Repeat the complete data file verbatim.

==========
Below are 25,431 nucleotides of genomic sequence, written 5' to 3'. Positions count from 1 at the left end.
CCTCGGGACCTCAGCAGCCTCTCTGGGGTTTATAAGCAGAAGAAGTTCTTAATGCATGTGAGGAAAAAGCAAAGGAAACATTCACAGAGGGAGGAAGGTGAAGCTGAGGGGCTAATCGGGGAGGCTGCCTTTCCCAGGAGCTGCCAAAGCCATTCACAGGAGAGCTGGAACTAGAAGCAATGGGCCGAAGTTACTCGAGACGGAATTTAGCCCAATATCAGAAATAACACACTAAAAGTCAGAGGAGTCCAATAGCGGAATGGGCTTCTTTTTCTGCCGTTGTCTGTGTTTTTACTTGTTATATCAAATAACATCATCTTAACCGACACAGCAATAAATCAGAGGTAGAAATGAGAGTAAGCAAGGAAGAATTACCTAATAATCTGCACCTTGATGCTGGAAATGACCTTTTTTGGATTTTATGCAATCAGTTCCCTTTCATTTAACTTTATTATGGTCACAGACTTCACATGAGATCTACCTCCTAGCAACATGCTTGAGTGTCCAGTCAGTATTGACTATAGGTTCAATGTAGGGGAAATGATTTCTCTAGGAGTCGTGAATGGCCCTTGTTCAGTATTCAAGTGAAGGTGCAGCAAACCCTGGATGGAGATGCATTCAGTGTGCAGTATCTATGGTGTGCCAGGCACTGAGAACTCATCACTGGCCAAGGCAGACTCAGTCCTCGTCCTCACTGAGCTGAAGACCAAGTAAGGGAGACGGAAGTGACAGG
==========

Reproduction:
Below are 25,431 nucleotides of genomic sequence, written 5' to 3'. Positions count from 1 at the left end.
CCTCGGGACCTCAGCAGCCTCTCTGGGGTTTATAAGCAGAAGAAGTTCTTAATGCATGTGAGGAAAAAGCAAAGGAAACATTCACAGAGGGAGGAAGGTGAAGCTGAGGGGCTAATCGGGGAGGCTGCCTTTCCCAGGAGCTGCCAAAGCCATTCACAGGAGAGCTGGAACTAGAAGCAATGGGCCGAAGTTACTCGAGACGGAATTTAGCCCAATATCAGAAATAACACACTAAAAGTCAGAGGAGTCCAATAGCGGAATGGGCTTCTTTTTCTGCCGTTGTCTGTGTTTTTACTTGTTATATCAAATAACATCATCTTAACCGACACAGCAATAAATCAGAGGTAGAAATGAGAGTAAGCAAGGAAGAATTACCTAATAATCTGCACCTTGATGCTGGAAATGACCTTTTTTGGATTTTATGCAATCAGTTCCCTTTCATTTAACTTTATTATGGTCACAGACTTCACATGAGATCTACCTCCTAGCAACATGCTTGAGTGTCCAGTCAGTATTGACTATAGGTTCAATGTAGGGGAAATGATTTCTCTAGGAGTCGTGAATGGCCCTTGTTCAGTATTCAAGTGAAGGTGCAGCAAACCCTGGATGGAGATGCATTCAGTGTGCAGTATCTATGGTGTGCCAGGCACTGAGAACTCATCACTGGCCAAGGCAGACTCAGTCCTCGTCCTCACTGAGCTGAAGACCAAGTAAGGGAGACGGAAGTGACAGG